The FDA has now effectively prevented any substance containing pyridoxamine from being marketed as a dietary supplement. Never mind that the fish on your lunch salad and the chicken on your dinner table both contain pyridoxamine, as does brewer’s yeast!
When is a Vitamin Not a Vitamin? When the FDA Says So!
In September of 2005, Council for Responsible Nutrition (CRN) senior vice president of scientific and international affairs, John Hathcock, PhD, wrote a letter to the FDA stating that "Pyridoxamine is unequivocally a dietary ingredient because it is one of the three primary natural forms of vitamin B6, and it is one of the two predominant forms in animal products used as human foods.”
But now, thanks to a petition filed with the FDA by Biostratum, the North Carolina-based manufacturer of a pyridoxamine-based drug called Pyridorin, which is designed to prevent the progression of diabetic nephropathy (kidney disease), on January 12 the FDA announced that pyridoxamine dihydrochloride was a “new drug.” This means that the FDA has now effectively prevented any substance containing pyridoxamine from being marketed as a dietary supplement. Never mind that the fish on your lunch salad and the chicken on your dinner table both contain pyridoxamine, as does brewer’s yeast!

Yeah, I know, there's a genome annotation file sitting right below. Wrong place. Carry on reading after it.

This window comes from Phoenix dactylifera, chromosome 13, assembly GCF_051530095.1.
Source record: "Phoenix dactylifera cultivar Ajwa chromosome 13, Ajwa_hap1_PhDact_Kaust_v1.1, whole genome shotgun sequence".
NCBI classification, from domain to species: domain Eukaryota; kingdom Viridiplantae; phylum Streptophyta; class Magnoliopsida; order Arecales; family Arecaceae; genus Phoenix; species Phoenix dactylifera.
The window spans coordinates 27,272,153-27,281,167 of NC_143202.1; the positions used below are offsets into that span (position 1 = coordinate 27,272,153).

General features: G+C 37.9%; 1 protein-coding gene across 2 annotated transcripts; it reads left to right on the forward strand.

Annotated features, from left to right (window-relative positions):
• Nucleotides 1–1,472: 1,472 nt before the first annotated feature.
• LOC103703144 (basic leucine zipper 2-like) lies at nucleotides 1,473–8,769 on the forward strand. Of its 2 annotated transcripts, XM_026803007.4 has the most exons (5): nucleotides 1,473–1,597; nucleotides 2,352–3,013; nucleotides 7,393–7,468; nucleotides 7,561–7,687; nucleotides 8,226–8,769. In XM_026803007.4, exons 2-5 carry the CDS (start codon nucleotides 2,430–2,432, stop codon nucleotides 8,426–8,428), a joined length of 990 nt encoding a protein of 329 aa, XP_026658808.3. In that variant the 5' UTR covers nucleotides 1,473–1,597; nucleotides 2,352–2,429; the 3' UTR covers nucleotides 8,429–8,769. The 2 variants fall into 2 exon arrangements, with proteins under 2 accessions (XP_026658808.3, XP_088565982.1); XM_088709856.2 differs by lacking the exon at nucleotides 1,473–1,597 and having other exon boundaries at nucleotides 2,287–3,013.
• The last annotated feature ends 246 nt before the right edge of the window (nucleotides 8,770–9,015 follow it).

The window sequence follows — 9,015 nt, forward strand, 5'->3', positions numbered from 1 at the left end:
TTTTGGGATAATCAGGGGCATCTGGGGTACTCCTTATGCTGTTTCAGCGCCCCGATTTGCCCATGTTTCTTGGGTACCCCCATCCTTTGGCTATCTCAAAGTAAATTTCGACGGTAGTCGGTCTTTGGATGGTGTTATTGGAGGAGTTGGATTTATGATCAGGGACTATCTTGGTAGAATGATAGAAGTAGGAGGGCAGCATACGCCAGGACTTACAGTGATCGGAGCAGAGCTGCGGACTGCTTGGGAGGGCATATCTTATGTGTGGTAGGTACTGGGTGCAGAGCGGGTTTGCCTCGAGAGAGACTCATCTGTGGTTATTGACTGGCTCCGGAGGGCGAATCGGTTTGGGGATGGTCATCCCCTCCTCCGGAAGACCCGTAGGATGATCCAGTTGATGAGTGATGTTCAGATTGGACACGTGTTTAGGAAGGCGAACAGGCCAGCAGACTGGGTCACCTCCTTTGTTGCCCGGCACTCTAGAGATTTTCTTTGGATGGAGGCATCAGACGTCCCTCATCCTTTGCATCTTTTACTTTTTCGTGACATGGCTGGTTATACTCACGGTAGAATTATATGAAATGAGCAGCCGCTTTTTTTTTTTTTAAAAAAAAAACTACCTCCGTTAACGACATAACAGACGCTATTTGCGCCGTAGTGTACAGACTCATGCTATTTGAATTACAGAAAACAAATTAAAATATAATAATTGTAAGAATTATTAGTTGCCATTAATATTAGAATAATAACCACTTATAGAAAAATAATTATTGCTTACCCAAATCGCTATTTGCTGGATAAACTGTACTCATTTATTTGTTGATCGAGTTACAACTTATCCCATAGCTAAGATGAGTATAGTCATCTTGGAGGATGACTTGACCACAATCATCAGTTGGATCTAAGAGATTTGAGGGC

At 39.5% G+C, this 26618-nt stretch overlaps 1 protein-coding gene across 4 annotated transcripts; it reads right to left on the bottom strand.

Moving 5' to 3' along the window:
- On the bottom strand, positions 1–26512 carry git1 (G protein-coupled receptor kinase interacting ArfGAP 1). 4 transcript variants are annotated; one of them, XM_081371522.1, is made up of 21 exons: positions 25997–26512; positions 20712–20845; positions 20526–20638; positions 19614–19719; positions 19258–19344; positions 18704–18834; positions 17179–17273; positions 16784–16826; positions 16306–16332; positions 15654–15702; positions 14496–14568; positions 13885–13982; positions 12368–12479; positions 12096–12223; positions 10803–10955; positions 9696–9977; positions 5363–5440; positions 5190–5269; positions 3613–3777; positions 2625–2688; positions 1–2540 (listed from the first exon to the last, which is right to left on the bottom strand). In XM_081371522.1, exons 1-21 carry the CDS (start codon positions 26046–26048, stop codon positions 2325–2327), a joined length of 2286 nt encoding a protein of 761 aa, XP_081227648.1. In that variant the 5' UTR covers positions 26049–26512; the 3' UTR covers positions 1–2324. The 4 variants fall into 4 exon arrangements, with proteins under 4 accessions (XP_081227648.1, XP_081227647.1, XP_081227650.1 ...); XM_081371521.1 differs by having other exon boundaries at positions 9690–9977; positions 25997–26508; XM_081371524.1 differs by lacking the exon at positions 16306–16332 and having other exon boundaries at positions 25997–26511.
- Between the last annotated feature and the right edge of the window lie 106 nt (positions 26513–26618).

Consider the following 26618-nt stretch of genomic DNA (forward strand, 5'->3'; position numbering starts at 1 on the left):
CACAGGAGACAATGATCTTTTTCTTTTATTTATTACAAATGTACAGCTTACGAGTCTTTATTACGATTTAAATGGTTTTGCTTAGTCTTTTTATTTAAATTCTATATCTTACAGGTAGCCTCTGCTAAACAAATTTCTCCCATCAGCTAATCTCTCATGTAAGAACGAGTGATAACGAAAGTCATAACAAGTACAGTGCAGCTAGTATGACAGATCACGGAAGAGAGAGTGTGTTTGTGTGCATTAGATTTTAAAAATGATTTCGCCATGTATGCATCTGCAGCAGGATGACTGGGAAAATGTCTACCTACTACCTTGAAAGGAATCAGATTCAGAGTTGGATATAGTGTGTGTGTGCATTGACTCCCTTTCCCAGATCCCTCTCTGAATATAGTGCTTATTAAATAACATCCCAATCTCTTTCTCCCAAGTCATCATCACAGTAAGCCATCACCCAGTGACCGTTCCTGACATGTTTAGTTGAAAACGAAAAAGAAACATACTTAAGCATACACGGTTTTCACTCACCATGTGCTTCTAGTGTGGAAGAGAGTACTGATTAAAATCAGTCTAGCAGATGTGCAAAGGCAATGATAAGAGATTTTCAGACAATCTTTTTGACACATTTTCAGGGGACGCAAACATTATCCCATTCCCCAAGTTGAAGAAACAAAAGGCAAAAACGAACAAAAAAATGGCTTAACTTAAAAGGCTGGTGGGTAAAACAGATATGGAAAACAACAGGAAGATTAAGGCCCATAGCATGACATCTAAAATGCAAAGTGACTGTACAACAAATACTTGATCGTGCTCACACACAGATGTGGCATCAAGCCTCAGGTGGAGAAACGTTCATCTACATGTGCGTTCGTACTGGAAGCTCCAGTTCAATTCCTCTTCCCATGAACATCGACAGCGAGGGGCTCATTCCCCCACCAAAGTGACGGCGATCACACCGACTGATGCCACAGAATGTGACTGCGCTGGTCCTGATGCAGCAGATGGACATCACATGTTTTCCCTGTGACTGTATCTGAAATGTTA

The status of pyridoxamine has been debated by Biostratum and the Council on Responsible Nutrition (CRN) via FDA petitions since July, 2005. The issue was whether pyridoxamine was protected by DSHEA, the law protecting supplements passed in 1994.
Marketing pyridoxamine as a dietary ingredient is fully supported by the science behind this form of vitamin B6. The CRN statement warns that a precedent could be established in which the status of other ingredients is challenged as well. Companies have to keep long-term records to make sure they can substantiate that an ingredient has in fact been marketed previously as a dietary supplement. A key vitamin form that is presently at risk is P5P, the natural form of B-6 that can be used directly by the body without conversion. Because some people have difficulty converting synthetic B-6 to P5P, elimination of P5P could make them entirely dependent on drugs for survival (human beings cannot live without B-6). Yet another drug company petition has asked the FDA to ban P5P just as it has banned pyridoxamine. If you have not already sent a message to the FDA against banning P5P, please do so now.